Love the Lord your God with all your heart and with all your soul and with all your strength. Deuteronomy 6:5
I found The Nester through A Holy Experience and I am intrigued. She is hosting a 31 day challenge, 31 days of writing on one topic, any topic. I like the idea of being mindful about something, of spending the month challenging myself to think about one topic and, hopefully, make some changes in my life as a result. So, I will be spending the next 31 days thinking about, studying and writing about healthy, holy living.
But what does that mean?
I recently read a book that really caused me to stop and think about one aspect of my walk with the Lord. The book, EveryBody Matters: Strengthening Your Body to Strengthen Your Soul by GaryThomas, really convicted me about the link between physical discipline and spiritual discipline. You see, I tend to think of my walk as a purely spiritual exercise. Like many Christians, I put an emphasis on the growth of my soul and have largely ignored the connection between my spiritual life and my physical life. Gary Thomas asserts that physical discipline is necessary to become “instruments for special purposes, made holy, useful to the Master and prepared to do any good work.” (2 Timothy 2:21)
This really shouldn't be news. The Apostle Paul referred to physical discipline in 1 Corinthians 9:27: “No, I beat my body and make it my slave so that after I have preached to others, I myself will not be disqualified for the prize.” This verse is toward the end of a passage that compares living the Christian life to running a race. Paul says that part of running our race is keeping our bodies under control. A commentary on 1 Corinthians 9 by Jamieson, Fausset and Brown calls this the “keeping under of our natural self-seeking, so as, like Paul, to lay ourselves out entirely for the great work.” This kind of physical discipline isn't about maintaining a certain dress size or looking good for summer swimsuit season, it’s about putting to death the desires of my flesh so that I can live more fully for the Lord.
Paul writes more about this soul/body connection in Romans 8. What interests me most about this chapter is the comparison Paul draws between life controlled by the Spirit and life controlled by the sinful nature. Romans 8:5 says, “Those who live according to the sinful nature have their minds set on what that nature desires; but those who live in accordance with the Spirit have their minds set on what the Spirit desires.” We all have a choice. We can choose to live according to the desires of our sinful nature, the desires of our flesh, or we can choose to live according to the desires of the Spirit. We cannot have it both ways. But the good news, according to Romans 8:13, is that it is “by the Spirit you put to death the misdeeds of the body.” Putting to death my sinful nature isn't something I am called to do on my own; it is something I can only do by the power of the Spirit.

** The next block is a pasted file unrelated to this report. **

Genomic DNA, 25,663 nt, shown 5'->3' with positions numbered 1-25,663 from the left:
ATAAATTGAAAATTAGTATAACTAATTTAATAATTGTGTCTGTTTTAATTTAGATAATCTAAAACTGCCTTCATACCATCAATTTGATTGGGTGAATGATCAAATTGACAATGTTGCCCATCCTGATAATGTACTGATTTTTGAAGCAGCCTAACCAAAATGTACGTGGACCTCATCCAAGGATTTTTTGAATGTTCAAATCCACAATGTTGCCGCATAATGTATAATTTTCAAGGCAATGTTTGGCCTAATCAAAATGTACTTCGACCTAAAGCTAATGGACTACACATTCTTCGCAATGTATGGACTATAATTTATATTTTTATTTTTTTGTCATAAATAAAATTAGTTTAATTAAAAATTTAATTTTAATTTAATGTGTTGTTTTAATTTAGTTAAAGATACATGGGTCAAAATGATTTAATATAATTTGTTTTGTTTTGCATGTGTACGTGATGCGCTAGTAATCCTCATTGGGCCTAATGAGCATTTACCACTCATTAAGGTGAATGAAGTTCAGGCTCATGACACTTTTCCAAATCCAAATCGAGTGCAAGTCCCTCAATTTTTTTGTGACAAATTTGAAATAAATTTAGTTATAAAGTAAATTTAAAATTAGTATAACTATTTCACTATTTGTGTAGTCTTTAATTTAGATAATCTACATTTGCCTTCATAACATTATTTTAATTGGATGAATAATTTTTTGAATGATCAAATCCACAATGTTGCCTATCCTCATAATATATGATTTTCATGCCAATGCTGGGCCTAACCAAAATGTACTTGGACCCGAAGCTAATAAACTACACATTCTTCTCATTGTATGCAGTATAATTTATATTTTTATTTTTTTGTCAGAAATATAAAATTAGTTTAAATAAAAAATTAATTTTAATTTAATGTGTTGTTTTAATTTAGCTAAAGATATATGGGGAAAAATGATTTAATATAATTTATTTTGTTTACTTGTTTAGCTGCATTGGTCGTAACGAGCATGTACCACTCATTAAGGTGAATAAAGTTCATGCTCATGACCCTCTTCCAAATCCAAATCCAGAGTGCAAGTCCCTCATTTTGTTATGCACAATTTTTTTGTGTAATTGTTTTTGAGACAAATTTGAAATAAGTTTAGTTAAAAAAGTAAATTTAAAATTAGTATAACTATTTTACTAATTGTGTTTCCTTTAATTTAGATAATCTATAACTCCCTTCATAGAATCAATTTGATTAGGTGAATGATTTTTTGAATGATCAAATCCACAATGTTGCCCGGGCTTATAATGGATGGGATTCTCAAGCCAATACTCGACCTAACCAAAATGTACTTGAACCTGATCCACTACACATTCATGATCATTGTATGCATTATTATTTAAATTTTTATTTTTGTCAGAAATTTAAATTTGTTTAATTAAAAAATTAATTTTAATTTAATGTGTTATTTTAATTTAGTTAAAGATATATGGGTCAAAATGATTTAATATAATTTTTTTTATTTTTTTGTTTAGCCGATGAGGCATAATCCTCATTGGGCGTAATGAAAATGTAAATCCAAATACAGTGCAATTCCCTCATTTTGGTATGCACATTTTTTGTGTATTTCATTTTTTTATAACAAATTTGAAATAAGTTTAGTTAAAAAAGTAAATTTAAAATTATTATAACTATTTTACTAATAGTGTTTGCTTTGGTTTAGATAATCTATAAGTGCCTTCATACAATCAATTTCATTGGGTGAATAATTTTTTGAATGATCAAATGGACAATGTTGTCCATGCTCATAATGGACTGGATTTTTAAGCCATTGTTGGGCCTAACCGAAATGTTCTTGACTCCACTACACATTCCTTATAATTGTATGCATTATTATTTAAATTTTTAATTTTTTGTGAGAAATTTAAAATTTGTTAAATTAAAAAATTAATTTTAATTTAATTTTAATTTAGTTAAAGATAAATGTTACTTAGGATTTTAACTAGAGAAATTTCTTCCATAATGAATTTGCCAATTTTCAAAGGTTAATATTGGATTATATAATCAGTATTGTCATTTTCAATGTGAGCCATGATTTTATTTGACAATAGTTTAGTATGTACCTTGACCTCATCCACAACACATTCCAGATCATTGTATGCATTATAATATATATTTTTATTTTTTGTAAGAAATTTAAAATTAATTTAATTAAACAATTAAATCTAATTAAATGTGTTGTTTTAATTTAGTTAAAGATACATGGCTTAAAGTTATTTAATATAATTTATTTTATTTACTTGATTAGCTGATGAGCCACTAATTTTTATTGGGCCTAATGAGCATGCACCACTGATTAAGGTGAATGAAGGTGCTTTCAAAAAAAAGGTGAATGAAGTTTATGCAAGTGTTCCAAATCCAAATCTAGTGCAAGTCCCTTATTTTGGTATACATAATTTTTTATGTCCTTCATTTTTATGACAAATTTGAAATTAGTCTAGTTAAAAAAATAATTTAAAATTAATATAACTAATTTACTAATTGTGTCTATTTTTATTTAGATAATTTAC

I was talking to someone about this recently and the person commented, “well, but we don’t want to get too carried away with this. I mean, there’s nothing wrong with my comfort food.” I had to think about this for a while. On the one hand, that’s true. There’s nothing wrong with your chocolate cake (or whatever) in moderation. It’s the idea of comfort food that gets to me. You see, turning to that piece of chocolate cake for comfort is making the cake an idol. I think this is part of what Paul is talking about in Philippians 3:18b-19, “…many live as enemies of the cross of Christ. Their destiny is destruction, their god is their stomach, their glory is in their shame. Their mind is on earthly things.” These people, who Paul describes as enemies of the cross of Christ, put their appetites and desires first. Think about that: how many times have I turned to food for comfort or fulfillment or pleasure instead of turning to the Lord, who is the only One who can truly satisfy my desires?
It’s funny that it took a book to connect all of this for me. I have experienced the real comfort of the Lord and can compare it to the false comfort of chocolate. I know that my most meaningful times of prayer nearly always happen when I am running. I know that when I am being more disciplined about my physical life, I tend to be more disciplined about my spiritual life. To me this is all a part of following Paul’s instructions to “honor God with your bodies.” (1 Corinthians 6:20)
So this is what I want to focus on in the next 31 days. I want to talk about the practical aspects of being physically disciplined and to that end I will post my food and exercise diary, possibly some recipes and thoughts about the kind of exercise that works for me. I also want to talk about the spiritual connection. How does being physically disciplined help me in my spiritual life? What is God showing me through this renewed dedication? I am really looking forward to this opportunity to be more deliberate and thoughtfult as I learn to take better care of this body that God has given me as an instrument of His service.